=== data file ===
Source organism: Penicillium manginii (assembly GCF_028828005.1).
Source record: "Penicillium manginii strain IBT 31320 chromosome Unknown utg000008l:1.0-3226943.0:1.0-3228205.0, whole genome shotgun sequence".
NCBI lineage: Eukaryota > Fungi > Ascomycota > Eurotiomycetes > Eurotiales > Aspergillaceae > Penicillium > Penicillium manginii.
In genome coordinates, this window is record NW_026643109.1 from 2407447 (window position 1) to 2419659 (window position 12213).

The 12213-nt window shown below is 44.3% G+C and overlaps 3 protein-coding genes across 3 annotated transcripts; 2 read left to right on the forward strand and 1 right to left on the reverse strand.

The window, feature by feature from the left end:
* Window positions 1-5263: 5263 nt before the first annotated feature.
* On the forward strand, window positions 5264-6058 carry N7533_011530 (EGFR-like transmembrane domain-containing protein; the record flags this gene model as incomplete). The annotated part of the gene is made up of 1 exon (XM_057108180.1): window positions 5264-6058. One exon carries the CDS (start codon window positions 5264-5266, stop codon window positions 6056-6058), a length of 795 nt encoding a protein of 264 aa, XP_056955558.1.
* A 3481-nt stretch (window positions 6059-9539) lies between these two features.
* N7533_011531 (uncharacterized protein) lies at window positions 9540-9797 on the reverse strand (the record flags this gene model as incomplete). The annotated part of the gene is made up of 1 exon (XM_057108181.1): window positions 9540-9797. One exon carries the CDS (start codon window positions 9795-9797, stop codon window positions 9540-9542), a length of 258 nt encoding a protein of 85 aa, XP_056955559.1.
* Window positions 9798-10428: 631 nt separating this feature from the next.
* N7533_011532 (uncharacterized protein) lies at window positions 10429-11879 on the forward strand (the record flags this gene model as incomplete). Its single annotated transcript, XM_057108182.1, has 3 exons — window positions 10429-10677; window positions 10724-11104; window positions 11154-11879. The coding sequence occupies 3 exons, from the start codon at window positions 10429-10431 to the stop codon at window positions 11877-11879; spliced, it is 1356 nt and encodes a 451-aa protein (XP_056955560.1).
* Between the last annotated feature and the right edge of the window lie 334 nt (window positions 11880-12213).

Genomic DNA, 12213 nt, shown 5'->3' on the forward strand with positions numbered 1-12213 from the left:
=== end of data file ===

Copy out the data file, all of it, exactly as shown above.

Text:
Source organism: Penicillium manginii (assembly GCF_028828005.1).
Source record: "Penicillium manginii strain IBT 31320 chromosome Unknown utg000008l:1.0-3226943.0:1.0-3228205.0, whole genome shotgun sequence".
NCBI lineage: Eukaryota > Fungi > Ascomycota > Eurotiomycetes > Eurotiales > Aspergillaceae > Penicillium > Penicillium manginii.
In genome coordinates, this window is record NW_026643109.1 from 2407447 (window position 1) to 2419659 (window position 12213).

The 12213-nt window shown below is 44.3% G+C and overlaps 3 protein-coding genes across 3 annotated transcripts; 2 read left to right on the forward strand and 1 right to left on the reverse strand.

The window, feature by feature from the left end:
* Window positions 1-5263: 5263 nt before the first annotated feature.
* On the forward strand, window positions 5264-6058 carry N7533_011530 (EGFR-like transmembrane domain-containing protein; the record flags this gene model as incomplete). The annotated part of the gene is made up of 1 exon (XM_057108180.1): window positions 5264-6058. One exon carries the CDS (start codon window positions 5264-5266, stop codon window positions 6056-6058), a length of 795 nt encoding a protein of 264 aa, XP_056955558.1.
* A 3481-nt stretch (window positions 6059-9539) lies between these two features.
* N7533_011531 (uncharacterized protein) lies at window positions 9540-9797 on the reverse strand (the record flags this gene model as incomplete). The annotated part of the gene is made up of 1 exon (XM_057108181.1): window positions 9540-9797. One exon carries the CDS (start codon window positions 9795-9797, stop codon window positions 9540-9542), a length of 258 nt encoding a protein of 85 aa, XP_056955559.1.
* Window positions 9798-10428: 631 nt separating this feature from the next.
* N7533_011532 (uncharacterized protein) lies at window positions 10429-11879 on the forward strand (the record flags this gene model as incomplete). Its single annotated transcript, XM_057108182.1, has 3 exons — window positions 10429-10677; window positions 10724-11104; window positions 11154-11879. The coding sequence occupies 3 exons, from the start codon at window positions 10429-10431 to the stop codon at window positions 11877-11879; spliced, it is 1356 nt and encodes a 451-aa protein (XP_056955560.1).
* Between the last annotated feature and the right edge of the window lie 334 nt (window positions 11880-12213).

Genomic DNA, 12213 nt, shown 5'->3' on the forward strand with positions numbered 1-12213 from the left: